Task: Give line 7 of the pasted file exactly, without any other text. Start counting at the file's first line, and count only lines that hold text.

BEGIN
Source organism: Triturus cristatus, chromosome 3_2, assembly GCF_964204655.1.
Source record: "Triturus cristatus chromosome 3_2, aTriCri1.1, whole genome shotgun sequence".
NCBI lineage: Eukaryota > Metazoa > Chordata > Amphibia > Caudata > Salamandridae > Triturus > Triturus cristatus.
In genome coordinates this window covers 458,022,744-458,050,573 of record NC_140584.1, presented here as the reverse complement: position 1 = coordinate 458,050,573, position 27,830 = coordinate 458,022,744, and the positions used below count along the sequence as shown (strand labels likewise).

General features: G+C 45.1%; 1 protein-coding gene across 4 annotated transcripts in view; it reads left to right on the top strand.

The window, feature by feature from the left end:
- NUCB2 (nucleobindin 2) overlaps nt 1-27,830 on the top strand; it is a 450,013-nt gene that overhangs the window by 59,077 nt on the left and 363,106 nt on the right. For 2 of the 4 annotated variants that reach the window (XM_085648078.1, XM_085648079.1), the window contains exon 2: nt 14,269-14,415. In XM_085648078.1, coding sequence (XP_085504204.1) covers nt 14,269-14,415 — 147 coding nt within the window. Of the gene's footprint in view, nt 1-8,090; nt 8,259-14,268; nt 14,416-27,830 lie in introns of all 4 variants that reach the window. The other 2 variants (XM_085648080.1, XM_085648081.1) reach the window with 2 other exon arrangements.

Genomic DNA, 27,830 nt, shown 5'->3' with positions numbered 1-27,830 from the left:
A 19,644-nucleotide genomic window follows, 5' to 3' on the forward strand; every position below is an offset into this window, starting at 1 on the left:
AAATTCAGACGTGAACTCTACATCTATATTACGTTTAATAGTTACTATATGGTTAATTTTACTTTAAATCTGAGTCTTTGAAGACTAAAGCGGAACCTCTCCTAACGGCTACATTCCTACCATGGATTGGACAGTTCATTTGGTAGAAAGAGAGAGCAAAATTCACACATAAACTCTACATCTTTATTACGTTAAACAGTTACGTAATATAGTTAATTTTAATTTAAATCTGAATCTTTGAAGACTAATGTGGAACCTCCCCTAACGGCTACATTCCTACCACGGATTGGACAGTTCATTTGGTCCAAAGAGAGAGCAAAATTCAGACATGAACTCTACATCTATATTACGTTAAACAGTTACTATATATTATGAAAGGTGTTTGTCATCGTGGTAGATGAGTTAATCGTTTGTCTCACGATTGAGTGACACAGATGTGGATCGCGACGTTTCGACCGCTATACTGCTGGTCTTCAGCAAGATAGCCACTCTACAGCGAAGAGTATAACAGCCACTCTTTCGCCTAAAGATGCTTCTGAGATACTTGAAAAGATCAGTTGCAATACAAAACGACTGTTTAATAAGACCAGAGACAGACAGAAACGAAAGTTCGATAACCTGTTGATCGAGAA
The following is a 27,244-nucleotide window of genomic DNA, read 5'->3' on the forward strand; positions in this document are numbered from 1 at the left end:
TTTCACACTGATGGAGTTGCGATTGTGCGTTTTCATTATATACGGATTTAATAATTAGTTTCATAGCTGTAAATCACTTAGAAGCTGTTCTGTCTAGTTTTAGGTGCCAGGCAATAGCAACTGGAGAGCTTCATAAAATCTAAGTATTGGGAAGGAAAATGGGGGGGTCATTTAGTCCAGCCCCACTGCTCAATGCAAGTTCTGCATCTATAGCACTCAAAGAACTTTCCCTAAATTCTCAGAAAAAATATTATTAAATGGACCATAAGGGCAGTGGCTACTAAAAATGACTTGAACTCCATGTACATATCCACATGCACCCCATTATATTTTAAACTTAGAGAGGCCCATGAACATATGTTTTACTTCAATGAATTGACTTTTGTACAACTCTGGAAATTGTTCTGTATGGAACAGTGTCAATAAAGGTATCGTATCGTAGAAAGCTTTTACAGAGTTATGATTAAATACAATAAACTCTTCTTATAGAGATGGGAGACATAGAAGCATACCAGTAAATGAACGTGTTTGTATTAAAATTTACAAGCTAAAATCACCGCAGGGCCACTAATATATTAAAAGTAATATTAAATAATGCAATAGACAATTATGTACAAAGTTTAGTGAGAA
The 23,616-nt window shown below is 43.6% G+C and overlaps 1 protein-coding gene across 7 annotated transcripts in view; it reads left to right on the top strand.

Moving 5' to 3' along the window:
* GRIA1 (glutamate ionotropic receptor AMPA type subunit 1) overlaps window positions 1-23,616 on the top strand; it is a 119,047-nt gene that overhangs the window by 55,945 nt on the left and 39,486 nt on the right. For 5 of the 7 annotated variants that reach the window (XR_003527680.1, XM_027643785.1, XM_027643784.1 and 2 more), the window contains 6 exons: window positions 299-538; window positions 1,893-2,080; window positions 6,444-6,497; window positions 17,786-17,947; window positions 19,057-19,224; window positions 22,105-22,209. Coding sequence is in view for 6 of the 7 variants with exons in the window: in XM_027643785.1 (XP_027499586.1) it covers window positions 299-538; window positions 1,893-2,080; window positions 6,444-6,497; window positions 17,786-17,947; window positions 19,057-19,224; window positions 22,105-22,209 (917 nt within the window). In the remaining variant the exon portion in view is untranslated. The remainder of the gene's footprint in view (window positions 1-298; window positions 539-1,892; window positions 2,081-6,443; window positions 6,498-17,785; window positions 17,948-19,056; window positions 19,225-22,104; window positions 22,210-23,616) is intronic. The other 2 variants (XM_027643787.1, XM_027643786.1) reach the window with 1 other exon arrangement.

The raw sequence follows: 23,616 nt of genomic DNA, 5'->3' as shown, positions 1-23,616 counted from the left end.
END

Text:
- NUCB2 (nucleobindin 2) overlaps nt 1-27,830 on the top strand; it is a 450,013-nt gene that overhangs the window by 59,077 nt on the left and 363,106 nt on the right. For 2 of the 4 annotated variants that reach the window (XM_085648078.1, XM_085648079.1), the window contains exon 2: nt 14,269-14,415. In XM_085648078.1, coding sequence (XP_085504204.1) covers nt 14,269-14,415 — 147 coding nt within the window. Of the gene's footprint in view, nt 1-8,090; nt 8,259-14,268; nt 14,416-27,830 lie in introns of all 4 variants that reach the window. The other 2 variants (XM_085648080.1, XM_085648081.1) reach the window with 2 other exon arrangements.